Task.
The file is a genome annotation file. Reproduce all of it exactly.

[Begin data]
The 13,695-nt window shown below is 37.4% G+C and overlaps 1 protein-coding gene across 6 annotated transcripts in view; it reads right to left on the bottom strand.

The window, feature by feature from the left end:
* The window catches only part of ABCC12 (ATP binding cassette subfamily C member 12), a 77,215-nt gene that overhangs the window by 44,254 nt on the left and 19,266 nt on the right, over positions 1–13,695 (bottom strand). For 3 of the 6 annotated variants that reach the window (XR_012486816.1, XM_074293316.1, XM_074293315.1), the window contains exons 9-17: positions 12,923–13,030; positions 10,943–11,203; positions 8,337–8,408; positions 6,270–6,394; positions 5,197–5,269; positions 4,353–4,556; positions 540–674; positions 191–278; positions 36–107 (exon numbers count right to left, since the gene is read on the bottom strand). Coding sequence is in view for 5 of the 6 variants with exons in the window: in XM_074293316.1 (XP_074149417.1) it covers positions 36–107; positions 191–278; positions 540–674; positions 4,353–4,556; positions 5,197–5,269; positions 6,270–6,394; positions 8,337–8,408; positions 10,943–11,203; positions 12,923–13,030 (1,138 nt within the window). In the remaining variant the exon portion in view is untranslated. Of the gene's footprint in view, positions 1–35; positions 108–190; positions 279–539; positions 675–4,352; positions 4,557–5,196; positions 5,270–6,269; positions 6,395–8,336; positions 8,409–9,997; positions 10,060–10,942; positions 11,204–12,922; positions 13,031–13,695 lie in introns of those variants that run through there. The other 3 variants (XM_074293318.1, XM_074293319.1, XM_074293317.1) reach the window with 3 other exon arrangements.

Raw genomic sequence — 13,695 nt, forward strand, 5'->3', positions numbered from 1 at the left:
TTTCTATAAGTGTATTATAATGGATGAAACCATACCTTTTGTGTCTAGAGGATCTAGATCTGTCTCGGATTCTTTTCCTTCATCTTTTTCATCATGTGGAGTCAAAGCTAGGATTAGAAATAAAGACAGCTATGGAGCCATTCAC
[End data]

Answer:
The 13,695-nt window shown below is 37.4% G+C and overlaps 1 protein-coding gene across 6 annotated transcripts in view; it reads right to left on the bottom strand.

The window, feature by feature from the left end:
* The window catches only part of ABCC12 (ATP binding cassette subfamily C member 12), a 77,215-nt gene that overhangs the window by 44,254 nt on the left and 19,266 nt on the right, over positions 1–13,695 (bottom strand). For 3 of the 6 annotated variants that reach the window (XR_012486816.1, XM_074293316.1, XM_074293315.1), the window contains exons 9-17: positions 12,923–13,030; positions 10,943–11,203; positions 8,337–8,408; positions 6,270–6,394; positions 5,197–5,269; positions 4,353–4,556; positions 540–674; positions 191–278; positions 36–107 (exon numbers count right to left, since the gene is read on the bottom strand). Coding sequence is in view for 5 of the 6 variants with exons in the window: in XM_074293316.1 (XP_074149417.1) it covers positions 36–107; positions 191–278; positions 540–674; positions 4,353–4,556; positions 5,197–5,269; positions 6,270–6,394; positions 8,337–8,408; positions 10,943–11,203; positions 12,923–13,030 (1,138 nt within the window). In the remaining variant the exon portion in view is untranslated. Of the gene's footprint in view, positions 1–35; positions 108–190; positions 279–539; positions 675–4,352; positions 4,557–5,196; positions 5,270–6,269; positions 6,395–8,336; positions 8,409–9,997; positions 10,060–10,942; positions 11,204–12,922; positions 13,031–13,695 lie in introns of those variants that run through there. The other 3 variants (XM_074293318.1, XM_074293319.1, XM_074293317.1) reach the window with 3 other exon arrangements.

Raw genomic sequence — 13,695 nt, forward strand, 5'->3', positions numbered from 1 at the left:
TTTCTATAAGTGTATTATAATGGATGAAACCATACCTTTTGTGTCTAGAGGATCTAGATCTGTCTCGGATTCTTTTCCTTCATCTTTTTCATCATGTGGAGTCAAAGCTAGGATTAGAAATAAAGACAGCTATGGAGCCATTCAC